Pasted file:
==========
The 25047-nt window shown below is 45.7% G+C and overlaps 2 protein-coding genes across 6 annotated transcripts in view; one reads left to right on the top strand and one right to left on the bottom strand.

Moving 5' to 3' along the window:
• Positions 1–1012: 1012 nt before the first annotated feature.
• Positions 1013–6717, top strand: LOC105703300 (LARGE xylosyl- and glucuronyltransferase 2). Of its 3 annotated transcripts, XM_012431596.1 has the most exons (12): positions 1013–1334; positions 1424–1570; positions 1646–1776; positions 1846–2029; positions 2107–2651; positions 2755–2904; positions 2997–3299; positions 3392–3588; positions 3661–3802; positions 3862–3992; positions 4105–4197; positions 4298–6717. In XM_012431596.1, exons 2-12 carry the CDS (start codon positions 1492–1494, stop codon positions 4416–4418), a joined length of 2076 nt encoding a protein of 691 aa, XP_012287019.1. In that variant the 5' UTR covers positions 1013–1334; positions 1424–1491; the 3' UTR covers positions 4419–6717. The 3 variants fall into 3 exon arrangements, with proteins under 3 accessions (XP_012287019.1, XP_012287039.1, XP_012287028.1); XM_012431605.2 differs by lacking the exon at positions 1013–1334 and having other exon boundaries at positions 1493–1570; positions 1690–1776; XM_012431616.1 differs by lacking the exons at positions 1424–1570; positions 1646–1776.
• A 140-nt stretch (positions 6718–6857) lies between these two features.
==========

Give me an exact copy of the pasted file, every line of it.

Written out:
The 25047-nt window shown below is 45.7% G+C and overlaps 2 protein-coding genes across 6 annotated transcripts in view; one reads left to right on the top strand and one right to left on the bottom strand.

Moving 5' to 3' along the window:
• Positions 1–1012: 1012 nt before the first annotated feature.
• Positions 1013–6717, top strand: LOC105703300 (LARGE xylosyl- and glucuronyltransferase 2). Of its 3 annotated transcripts, XM_012431596.1 has the most exons (12): positions 1013–1334; positions 1424–1570; positions 1646–1776; positions 1846–2029; positions 2107–2651; positions 2755–2904; positions 2997–3299; positions 3392–3588; positions 3661–3802; positions 3862–3992; positions 4105–4197; positions 4298–6717. In XM_012431596.1, exons 2-12 carry the CDS (start codon positions 1492–1494, stop codon positions 4416–4418), a joined length of 2076 nt encoding a protein of 691 aa, XP_012287019.1. In that variant the 5' UTR covers positions 1013–1334; positions 1424–1491; the 3' UTR covers positions 4419–6717. The 3 variants fall into 3 exon arrangements, with proteins under 3 accessions (XP_012287019.1, XP_012287039.1, XP_012287028.1); XM_012431605.2 differs by lacking the exon at positions 1013–1334 and having other exon boundaries at positions 1493–1570; positions 1690–1776; XM_012431616.1 differs by lacking the exons at positions 1424–1570; positions 1646–1776.
• A 140-nt stretch (positions 6718–6857) lies between these two features.